Kind of gruesome, but if you eat meat, this happens in much more brutal fashion to the cow or chicken you enjoy, and after a pretty horrible existence. So, I’ve made my peace with the goat and said my own silent prayer of thanks for his sacrifice.
Mbugwa, our good friend, had the dubious honor of slaughtering, skinning and disemboweling the goat, which he did with ease and efficiency (I’m told). I got there as the disemboweling began it was fascinating in a high school science kind of way, in that all the internal organs were so clearly identifiable. But enough of that…
Our friends spent the better part of the day preparing what turned out to be an ambitious feast, with pilau, kachumbari, chickens (also slaughted much less ceremoniously for the occasion), beef, fresh fruit, and chapattis. It took a community of cooks, working around immense pots on outdoor fires and with knives that looked better suited for battle than food preparation, several hours to prepare the food, but it was well worth the effort.
They cooked slowly all day making sausage by hand and cutting mountains of vegetables. They cooked with patience and humor and a sense of togetherness. I almost wanted to join them, but I had my own food preparations to attend to...
I met the Kenyan cooks own patience with a child-like irritation at not being able to bake my cake with any of the conveniences I’m accustomed to at home. The modern mom tradition that has become part ritual and part pissing contest – is making a cake for your little one that will evoke some comment from friends and family and (secondarily) a bit of excitement from your youngster.
Impressed with my own ingenuity, I settled on a train cake. It’s composed of 4 loaf cakes which I could easily cook in my miniscule “oven” (toaster oven), and Caleb, like a typical boy, loves trains. Perfect! However, power outages and sticky old loaf pans thwarted my clever plans and the loaves came out craggily and misshapen. But nothing, I told myself, a little frosting won’t fix…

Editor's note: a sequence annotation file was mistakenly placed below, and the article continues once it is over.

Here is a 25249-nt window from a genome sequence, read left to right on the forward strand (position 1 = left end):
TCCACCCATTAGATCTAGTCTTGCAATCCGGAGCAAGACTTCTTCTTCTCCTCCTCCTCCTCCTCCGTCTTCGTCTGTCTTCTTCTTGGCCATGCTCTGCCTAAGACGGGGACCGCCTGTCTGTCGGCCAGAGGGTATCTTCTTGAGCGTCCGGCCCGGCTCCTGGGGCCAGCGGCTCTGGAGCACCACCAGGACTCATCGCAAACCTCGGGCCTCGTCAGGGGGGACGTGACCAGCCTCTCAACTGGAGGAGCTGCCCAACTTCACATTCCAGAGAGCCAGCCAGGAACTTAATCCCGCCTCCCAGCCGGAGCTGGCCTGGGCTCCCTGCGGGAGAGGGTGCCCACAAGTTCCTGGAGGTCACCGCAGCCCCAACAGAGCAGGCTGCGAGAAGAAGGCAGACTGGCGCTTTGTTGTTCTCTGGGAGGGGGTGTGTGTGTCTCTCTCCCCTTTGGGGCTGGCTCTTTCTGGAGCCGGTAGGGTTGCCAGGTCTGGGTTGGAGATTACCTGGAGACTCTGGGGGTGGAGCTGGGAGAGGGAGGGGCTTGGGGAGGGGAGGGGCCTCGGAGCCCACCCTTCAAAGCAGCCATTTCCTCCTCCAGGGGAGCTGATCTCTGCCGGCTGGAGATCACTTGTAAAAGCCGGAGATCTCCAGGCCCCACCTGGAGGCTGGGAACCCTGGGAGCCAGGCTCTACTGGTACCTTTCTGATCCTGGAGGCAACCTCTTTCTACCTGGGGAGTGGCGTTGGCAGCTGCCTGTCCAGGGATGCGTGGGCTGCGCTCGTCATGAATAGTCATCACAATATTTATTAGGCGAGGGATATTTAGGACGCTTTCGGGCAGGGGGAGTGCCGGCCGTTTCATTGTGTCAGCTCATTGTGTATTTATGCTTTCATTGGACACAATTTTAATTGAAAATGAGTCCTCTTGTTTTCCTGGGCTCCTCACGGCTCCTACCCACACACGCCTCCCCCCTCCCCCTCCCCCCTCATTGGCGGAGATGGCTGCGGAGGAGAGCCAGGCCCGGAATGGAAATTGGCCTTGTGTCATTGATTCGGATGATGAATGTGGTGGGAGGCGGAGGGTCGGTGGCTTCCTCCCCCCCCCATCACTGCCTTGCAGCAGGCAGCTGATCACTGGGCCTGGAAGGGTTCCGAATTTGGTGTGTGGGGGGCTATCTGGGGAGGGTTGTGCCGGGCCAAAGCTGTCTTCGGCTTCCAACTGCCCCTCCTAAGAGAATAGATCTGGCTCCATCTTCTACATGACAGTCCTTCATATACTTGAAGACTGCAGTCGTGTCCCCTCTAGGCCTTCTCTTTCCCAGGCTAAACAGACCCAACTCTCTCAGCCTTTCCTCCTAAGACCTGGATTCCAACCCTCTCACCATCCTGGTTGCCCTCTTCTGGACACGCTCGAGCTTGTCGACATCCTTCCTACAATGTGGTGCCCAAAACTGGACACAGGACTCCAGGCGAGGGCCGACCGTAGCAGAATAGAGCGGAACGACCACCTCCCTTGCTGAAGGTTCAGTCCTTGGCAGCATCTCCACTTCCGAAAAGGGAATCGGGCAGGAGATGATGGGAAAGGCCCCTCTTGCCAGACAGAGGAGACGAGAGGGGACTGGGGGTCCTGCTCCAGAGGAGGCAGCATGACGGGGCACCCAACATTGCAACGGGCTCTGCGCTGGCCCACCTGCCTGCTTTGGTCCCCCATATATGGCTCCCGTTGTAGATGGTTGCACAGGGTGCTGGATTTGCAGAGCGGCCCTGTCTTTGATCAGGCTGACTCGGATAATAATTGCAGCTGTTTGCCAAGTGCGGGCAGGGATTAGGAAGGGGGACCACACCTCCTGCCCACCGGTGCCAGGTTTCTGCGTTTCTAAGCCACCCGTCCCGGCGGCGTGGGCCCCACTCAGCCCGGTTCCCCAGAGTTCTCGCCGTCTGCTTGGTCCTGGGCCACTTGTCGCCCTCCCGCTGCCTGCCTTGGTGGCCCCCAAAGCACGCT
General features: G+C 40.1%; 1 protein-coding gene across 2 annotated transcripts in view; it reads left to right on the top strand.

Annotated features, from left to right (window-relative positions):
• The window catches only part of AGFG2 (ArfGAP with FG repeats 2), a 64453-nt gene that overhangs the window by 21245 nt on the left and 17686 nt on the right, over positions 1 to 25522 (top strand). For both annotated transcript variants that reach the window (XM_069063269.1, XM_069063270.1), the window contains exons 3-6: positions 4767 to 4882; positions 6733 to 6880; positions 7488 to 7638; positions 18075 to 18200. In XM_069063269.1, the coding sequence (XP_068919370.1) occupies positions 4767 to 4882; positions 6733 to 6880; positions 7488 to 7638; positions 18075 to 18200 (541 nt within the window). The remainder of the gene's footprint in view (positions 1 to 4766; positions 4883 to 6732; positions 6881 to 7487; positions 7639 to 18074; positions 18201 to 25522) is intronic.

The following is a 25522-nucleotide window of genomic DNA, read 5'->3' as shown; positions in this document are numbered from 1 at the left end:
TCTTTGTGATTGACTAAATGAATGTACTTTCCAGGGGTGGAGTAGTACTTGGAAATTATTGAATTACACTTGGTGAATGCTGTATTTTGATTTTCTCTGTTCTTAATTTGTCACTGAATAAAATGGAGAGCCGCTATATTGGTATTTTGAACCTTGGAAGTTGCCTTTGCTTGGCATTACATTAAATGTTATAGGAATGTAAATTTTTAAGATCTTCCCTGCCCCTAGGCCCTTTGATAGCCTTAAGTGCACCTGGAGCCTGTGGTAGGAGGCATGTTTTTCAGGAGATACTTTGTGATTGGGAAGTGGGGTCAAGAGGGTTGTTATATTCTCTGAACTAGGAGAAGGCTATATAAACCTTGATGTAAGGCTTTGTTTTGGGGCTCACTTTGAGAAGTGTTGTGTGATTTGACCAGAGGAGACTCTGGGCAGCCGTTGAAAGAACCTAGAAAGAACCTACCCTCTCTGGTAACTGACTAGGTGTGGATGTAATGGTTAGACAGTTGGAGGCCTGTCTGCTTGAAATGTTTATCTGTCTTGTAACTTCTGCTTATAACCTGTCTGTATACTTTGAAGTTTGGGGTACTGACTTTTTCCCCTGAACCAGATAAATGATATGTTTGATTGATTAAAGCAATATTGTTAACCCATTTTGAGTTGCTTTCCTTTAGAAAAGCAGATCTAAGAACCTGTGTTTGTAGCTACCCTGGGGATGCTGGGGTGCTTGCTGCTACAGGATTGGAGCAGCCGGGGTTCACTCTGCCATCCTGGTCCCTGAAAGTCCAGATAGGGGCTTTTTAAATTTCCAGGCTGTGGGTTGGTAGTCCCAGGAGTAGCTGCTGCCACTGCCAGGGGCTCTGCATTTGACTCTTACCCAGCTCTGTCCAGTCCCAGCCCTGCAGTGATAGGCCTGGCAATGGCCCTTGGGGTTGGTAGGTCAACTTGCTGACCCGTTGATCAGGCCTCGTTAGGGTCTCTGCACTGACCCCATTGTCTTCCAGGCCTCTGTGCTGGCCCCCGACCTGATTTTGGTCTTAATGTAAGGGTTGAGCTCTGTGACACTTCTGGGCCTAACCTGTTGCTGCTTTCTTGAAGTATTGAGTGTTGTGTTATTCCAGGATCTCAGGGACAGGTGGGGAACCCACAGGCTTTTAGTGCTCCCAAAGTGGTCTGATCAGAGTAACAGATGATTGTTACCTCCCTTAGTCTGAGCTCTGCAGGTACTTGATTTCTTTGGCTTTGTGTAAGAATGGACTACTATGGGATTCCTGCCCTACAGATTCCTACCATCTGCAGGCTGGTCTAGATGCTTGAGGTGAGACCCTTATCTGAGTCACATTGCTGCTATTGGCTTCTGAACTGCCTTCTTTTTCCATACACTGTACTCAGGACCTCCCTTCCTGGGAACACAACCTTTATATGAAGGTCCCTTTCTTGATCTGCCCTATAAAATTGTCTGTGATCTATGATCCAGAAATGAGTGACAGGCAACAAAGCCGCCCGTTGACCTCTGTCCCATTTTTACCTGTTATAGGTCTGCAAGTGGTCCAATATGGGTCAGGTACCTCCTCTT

Ah… the frosting. Of course it would have to be homemade, but I have no beaters to whip up the butter and sugar. So, I softened the butter in the sun and went to work with a spoon and immersion blender (which was so useless as to be nearly counterproductive).
I wanted 3-4 colors for the trains so that demanded a lot of frosting, prepared over 2 days. I stuck the blue and green in the fridge over night and they promptly turned back into solid bowls of brightly colored butter. To which I responded the next morning with another infantile fit.
After some words of perspective and encouragement from my very patient husband and father-in-law, I returned to my project. I softened the blue and green frosting in the sun and made a final batch of red frosting. Things started to look up.
We didn’t have a pan large enough to display it on so I turned a drawer upside down and covered it with tinfoil. I decorated it with cookies and M and Ms (compliments of babu from South Africa) and even shoved some frosting into ketchup dispenser bottles I found at the grocery store (the kind you see at diners), and that worked to do some piping with the frosting.
The whole project was really so that I could feel like an adequate mom by modern American standards. But we’re in Kenya, and the best part was that we could hack into this thing and share it with a compound full of kids who have likely never tasted a cake made with butter. Trust me, Kenyan cakes are heavy, not that sweet and made with Blue Band (a kind of oily margarine), and this cake tasted like actual good old American birthday cake. That was probably the biggest triumph of all.
|Getting ready for cake!|